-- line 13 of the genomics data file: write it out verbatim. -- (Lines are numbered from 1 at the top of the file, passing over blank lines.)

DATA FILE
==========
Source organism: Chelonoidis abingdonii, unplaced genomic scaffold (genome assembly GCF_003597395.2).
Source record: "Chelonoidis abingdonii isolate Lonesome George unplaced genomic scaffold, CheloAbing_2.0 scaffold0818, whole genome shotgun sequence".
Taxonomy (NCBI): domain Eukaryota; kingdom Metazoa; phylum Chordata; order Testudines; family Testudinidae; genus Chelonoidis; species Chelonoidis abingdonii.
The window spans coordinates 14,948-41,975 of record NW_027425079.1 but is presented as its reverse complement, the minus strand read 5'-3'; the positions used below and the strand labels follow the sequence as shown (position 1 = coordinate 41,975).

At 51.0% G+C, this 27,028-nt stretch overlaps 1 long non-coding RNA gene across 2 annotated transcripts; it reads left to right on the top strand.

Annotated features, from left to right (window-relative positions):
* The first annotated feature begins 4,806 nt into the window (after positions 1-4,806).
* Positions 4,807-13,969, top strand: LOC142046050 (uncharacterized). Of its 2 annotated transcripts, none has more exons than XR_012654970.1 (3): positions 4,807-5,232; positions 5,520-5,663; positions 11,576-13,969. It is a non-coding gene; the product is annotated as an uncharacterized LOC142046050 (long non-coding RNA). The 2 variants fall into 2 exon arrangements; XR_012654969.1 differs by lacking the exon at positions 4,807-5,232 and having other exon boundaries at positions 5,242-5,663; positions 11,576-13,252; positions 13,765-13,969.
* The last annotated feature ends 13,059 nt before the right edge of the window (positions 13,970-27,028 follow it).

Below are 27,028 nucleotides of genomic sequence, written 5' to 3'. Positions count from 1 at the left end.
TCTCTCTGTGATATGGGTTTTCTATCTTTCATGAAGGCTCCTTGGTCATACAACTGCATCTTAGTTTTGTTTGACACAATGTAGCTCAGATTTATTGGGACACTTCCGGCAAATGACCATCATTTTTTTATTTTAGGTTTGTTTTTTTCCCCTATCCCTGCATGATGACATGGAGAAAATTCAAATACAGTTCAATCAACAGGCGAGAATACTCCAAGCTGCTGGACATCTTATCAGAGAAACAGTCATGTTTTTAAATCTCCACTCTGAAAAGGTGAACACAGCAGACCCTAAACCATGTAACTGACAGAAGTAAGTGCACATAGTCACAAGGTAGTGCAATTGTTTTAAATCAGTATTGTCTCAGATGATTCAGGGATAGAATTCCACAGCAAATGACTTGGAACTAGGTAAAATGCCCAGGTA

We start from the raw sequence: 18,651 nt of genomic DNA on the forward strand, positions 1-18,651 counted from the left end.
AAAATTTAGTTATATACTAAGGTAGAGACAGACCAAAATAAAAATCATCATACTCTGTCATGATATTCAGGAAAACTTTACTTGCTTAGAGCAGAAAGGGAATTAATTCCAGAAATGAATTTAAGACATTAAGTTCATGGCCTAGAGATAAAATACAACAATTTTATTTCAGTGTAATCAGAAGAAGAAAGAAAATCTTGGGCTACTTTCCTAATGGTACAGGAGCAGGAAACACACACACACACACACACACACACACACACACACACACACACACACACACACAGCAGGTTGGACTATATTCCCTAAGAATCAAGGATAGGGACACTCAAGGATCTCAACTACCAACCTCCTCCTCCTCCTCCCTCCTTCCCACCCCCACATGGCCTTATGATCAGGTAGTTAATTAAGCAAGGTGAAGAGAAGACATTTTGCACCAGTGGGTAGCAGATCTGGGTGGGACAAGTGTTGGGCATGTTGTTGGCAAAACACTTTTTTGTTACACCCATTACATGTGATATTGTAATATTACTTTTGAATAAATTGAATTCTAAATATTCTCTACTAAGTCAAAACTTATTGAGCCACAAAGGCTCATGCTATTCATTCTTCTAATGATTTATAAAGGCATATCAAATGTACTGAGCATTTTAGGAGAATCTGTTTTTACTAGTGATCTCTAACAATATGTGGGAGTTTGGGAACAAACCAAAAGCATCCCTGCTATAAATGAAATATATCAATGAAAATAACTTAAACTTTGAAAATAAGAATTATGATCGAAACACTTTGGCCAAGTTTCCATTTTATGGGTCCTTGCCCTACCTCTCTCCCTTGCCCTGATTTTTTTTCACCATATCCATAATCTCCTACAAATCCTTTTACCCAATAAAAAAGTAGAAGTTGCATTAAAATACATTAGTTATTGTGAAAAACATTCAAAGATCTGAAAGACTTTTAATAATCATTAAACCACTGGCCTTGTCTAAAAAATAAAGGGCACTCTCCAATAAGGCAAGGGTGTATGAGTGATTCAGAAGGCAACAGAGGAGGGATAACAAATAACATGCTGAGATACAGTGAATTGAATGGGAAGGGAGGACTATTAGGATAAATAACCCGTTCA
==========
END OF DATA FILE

AAAATTTAGTTATATACTAAGGTAGAGACAGACCAAAATAAAAATCATCATACTCTGTCATGATATTCAGGAAAACTTTACTTGCTTAGAGCAGAAAGGGAATTAATTCCAGAAATGAATTTAAGACATTAAGTTCATGGCCTAGAGATAAAATACAACAATTTTATTTCAGTGTAATCAGAAGAAGAAAGAAAATCTTGGGCTACTTTCCTAATGGTACAGGAGCAGGAAACACACACACACACACACACACACACACACACACACACACACACACACACACACAGCAGGTTGGACTATATTCCCTAAGAATCAAGGATAGGGACACTCAAGGATCTCAACTACCAACCTCCTCCTCCTCCTCCCTCCTTCCCACCCCCACATGGCCTTATGATCAGGTAGTTAATTAAGCAAGGTGAAGAGAAGACATTTTGCACCAGTGGGTAGCAGATCTGGGTGGGACAAGTGTTGGGCATGTTGTTGGCAAAACACTTTTTTGTTACACCCATTACATGTGATATTGTAATATTACTTTTGAATAAATTGAATTCTAAATATTCTCTACTAAGTCAAAACTTATTGAGCCACAAAGGCTCATGCTATTCATTCTTCTAATGATTTATAAAGGCATATCAAATGTACTGAGCATTTTAGGAGAATCTGTTTTTACTAGTGATCTCTAACAATATGTGGGAGTTTGGGAACAAACCAAAAGCATCCCTGCTATAAATGAAATATATCAATGAAAATAACTTAAACTTTGAAAATAAGAATTATGATCGAAACACTTTGGCCAAGTTTCCATTTTATGGGTCCTTGCCCTACCTCTCTCCCTTGCCCTGATTTTTTTTCACCATATCCATAATCTCCTACAAATCCTTTTACCCAATAAAAAAGTAGAAGTTGCATTAAAATACATTAGTTATTGTGAAAAACATTCAAAGATCTGAAAGACTTTTAATAATCATTAAACCACTGGCCTTGTCTAAAAAATAAAGGGCACTCTCCAATAAGGCAAGGGTGTATGAGTGATTCAGAAGGCAACAGAGGAGGGATAACAAATAACATGCTGAGATACAGTGAATTGAATGGGAAGGGAGGACTATTAGGATAAATAACCCGTTCA